Columbia team helps investigate algae bloom near Kilauea eruption

July 19, 2018 by Marie Denoia Aronsohn, Columbia University
Columbia team helps investigate algae bloom near Kilauea eruption
Regions of high chlorophyll off the east coast of Hawaii’s Big Island indicate an algae bloom. Scientists rushed to investigate. Credit: Satellite images provided by Ricardo Letelier, Oregon State University

Hawaii's Kilauea volcanic eruption, which continues spewing ash and lava, has been disrupting life on the Big Island. Since it began in May, the eruption has forced the evacuation of thousands of people, decimated more than 600 homes, and now is even impacting the state's agriculture industry. However, it has also created a rare opportunity for scientists to investigate how these events influence ocean life.

Satellite images have revealed elevated chlorophyll levels in the near the eruption zone, indicating an algae bloom. Late last week, a rapid response team of scientists rushed to investigate the bloom as well as Kilauea's impacts on other ocean processes east of the Big Island. A group from Columbia's Lamont-Doherty Earth Observatory are participating in the study, which is led by scientists at the University of Hawai'i Manoa.

Algae are a type of phytoplankton, a class of photosynthetic microbes that live on the ocean surface, where they use chlorophyll to harvest light, draw in CO2, and produce oxygen. These tiny cells do a big job in the ocean, trapping CO2 and serving as the foundation of the . Knowing what contributes to phytoplankton blooms is critical for understanding ocean health.

The researchers are sampling the water and will study its contents to discover how the volcanic eruption is influencing ocean chemistry, phytoplankton activities, and ecosystem processes. The team suspects the phytoplankton may be flourishing thanks to elevated nutrients delivered by lava and ash.

Lamont microbial oceanographer Sonya Dyhrman and a team from her lab will receive samples from the region of high chlorophyll to characterize which phytoplankton are there, and how chemistry changes in the water might be allowing them to grow. Dyhrman is a SCOPE Investigator, which is how she got involved with the rapid response team. SCOPE, the acronym for Simons Collaboration on Ocean Processes and Ecology, is a cross-disciplinary effort funded by the Simons Foundation to measure and model the critical activities of marine microbes, like phytoplankton, in the North Pacific Ocean.

Often, research cruises are planned years in advance. In this case, rapid deployment was necessary, Dyhrman explained, because , like the one captured in the , are ephemeral. So it is vitally important to sample them quickly.

"This is particularly true when the potential cause of the bloom is from the chemically unique water or ash being discharged into the ocean from the volcano, which is in itself temporally unpredictable," said Dyhrman. One idea is that volcanic inputs rich in resources like iron or phosphorus, which are commonly at low levels in surface waters of the North Pacific, might be fueling growth.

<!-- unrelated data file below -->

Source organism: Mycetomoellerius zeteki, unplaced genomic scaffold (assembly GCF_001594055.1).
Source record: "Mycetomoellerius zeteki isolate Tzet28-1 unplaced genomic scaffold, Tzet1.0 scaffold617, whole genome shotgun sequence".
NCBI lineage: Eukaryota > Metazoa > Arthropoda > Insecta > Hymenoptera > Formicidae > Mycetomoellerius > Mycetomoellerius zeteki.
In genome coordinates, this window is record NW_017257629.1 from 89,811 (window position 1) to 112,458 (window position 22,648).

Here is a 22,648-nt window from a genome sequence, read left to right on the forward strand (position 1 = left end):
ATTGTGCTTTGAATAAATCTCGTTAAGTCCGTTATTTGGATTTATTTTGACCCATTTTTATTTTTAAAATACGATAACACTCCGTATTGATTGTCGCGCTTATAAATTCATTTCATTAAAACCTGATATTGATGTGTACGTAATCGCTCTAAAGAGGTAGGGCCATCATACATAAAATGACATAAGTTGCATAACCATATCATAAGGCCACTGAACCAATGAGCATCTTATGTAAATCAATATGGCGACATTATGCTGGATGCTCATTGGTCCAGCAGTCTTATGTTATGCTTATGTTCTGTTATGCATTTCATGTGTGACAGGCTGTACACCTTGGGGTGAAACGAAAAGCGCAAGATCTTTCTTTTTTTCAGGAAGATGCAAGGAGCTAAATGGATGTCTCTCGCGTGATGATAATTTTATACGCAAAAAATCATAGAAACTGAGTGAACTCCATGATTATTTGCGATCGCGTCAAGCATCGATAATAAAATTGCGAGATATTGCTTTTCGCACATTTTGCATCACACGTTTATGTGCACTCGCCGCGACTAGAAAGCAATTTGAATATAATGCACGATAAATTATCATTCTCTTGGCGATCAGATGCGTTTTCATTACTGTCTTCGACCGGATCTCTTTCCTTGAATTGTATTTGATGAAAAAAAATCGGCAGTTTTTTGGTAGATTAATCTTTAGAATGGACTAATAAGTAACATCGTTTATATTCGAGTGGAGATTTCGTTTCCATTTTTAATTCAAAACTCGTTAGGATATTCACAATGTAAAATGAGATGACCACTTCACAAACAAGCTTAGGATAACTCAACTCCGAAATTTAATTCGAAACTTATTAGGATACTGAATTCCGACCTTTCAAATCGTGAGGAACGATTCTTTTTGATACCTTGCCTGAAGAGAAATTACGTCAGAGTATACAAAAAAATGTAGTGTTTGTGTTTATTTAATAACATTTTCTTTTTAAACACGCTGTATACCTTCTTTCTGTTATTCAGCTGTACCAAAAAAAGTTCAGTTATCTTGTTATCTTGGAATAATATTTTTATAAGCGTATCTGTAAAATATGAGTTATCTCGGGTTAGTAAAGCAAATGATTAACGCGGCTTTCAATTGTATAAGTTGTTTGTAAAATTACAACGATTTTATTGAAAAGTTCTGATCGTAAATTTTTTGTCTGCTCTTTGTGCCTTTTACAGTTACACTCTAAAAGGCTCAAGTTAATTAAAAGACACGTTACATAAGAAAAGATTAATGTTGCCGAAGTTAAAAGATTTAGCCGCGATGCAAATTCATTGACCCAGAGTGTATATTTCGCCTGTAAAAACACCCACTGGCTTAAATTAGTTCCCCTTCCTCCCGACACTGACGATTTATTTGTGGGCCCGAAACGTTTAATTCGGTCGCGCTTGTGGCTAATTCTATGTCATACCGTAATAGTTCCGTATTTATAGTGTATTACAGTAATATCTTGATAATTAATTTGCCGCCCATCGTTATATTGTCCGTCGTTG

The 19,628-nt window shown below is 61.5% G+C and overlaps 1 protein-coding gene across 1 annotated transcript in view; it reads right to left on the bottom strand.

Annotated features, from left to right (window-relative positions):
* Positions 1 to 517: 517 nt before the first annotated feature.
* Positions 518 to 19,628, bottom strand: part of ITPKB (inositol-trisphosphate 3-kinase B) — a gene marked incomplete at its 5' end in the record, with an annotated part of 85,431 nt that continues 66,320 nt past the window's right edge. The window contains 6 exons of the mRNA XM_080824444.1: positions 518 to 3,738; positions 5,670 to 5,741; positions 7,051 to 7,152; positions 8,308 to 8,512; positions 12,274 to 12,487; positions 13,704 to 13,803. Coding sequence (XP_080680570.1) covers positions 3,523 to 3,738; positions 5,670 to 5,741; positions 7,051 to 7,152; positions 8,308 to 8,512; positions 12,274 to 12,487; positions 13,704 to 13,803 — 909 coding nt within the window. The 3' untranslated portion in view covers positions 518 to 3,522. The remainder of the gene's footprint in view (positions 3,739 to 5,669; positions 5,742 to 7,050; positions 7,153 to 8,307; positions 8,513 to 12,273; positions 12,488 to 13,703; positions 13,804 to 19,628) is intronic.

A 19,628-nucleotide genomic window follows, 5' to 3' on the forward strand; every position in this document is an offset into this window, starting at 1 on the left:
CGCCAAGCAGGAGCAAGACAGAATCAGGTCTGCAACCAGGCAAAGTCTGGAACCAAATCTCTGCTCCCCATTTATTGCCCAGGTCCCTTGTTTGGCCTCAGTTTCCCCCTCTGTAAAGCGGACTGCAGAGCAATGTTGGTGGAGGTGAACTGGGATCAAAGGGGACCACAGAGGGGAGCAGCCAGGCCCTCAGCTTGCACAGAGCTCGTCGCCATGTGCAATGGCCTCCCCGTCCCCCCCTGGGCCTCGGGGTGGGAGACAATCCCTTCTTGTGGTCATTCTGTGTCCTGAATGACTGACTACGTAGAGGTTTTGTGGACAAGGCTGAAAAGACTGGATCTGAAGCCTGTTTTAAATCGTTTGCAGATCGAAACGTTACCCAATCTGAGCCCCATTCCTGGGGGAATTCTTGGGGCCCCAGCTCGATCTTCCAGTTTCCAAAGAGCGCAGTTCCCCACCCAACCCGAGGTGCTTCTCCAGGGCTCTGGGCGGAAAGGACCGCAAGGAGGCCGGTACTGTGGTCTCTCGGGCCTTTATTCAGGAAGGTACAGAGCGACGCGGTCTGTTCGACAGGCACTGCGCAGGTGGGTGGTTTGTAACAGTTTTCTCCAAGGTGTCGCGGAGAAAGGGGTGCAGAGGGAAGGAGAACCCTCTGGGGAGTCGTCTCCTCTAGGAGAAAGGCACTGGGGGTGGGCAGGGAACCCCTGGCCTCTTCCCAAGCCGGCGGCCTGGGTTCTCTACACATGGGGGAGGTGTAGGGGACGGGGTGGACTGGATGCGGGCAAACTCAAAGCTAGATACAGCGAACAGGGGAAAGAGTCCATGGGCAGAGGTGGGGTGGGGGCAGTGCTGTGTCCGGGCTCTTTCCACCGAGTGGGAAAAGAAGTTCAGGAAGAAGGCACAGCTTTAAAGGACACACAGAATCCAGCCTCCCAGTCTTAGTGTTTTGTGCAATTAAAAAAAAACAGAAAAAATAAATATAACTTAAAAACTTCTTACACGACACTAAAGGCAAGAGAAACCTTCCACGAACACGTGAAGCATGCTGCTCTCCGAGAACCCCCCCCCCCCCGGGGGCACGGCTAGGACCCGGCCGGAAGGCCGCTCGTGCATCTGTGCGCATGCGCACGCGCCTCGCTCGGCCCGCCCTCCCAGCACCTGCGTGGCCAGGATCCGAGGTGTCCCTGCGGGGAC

Over the coming months, Dyhrman's lab will analyze the samples collected by the and compare them to typical conditions. She says the event is "Like a very large-scale laboratory experiment, but in the natural environment. While volcanic eruptions occur worldwide, they don't always occur in a location that is so close to the ocean, and relatively accessible, so this is a unique opportunity."

Explore further: Image: Spring color in the North Sea

Related Stories

Image: Spring color in the North Sea

May 9, 2018

The increasing sunlight and warmth of springtime provoke buds and blooms amidst the trees, flowers, and grasses on land. Warm air and sunlight also beget warmer ocean waters and provoke blooms of the "grass of the sea"—phytoplankton. ...

Volcano fuels massive phytoplankton bloom

October 6, 2010

Advocates for seeding regions of the ocean with iron to combat global warming should be interested in a new study published today in Geophysical Research Letters.

Image: Phytoplankton Bloom in the North Atlantic

May 26, 2010

(PhysOrg.com) -- Late May 2010 brought peacock-hued swirls of blue and green to the North Atlantic. The iridescent waters formed a giant arc hundreds of kilometers across, extending from west of Ireland to the Bay of Biscay.

Robots aid better understanding of phytoplankton blooms

January 15, 2018

Phytoplankton blooms are one of the most important factors contributing to the efficiency of the carbon pump in the North Atlantic Ocean. To better understand this phenomenon, the ERC remOcean project, led by researchers ...

Recommended for you

Death near the shoreline, not life on land

December 13, 2018

Our understanding of when the very first animals started living on land is helped by identifying trace fossils—the tracks and trails left by ancient animals—in sedimentary rocks that were deposited on the continents.

The long dry: global water supplies are shrinking

December 13, 2018

A global study has found a paradox: our water supplies are shrinking at the same time as climate change is generating more intense rain. And the culprit is the drying of soils, say researchers, pointing to a world where drought-like ...

New climate model to be built from the ground up

December 13, 2018

Facing the certainty of a changing climate coupled with the uncertainty that remains in predictions of how it will change, scientists and engineers from across the country are teaming up to build a new type of climate model ...

0 comments

Please sign in to add a comment. Registration is free, and takes less than a minute. Read more

Click here to reset your password.
Sign in to get notified via email when new comments are made.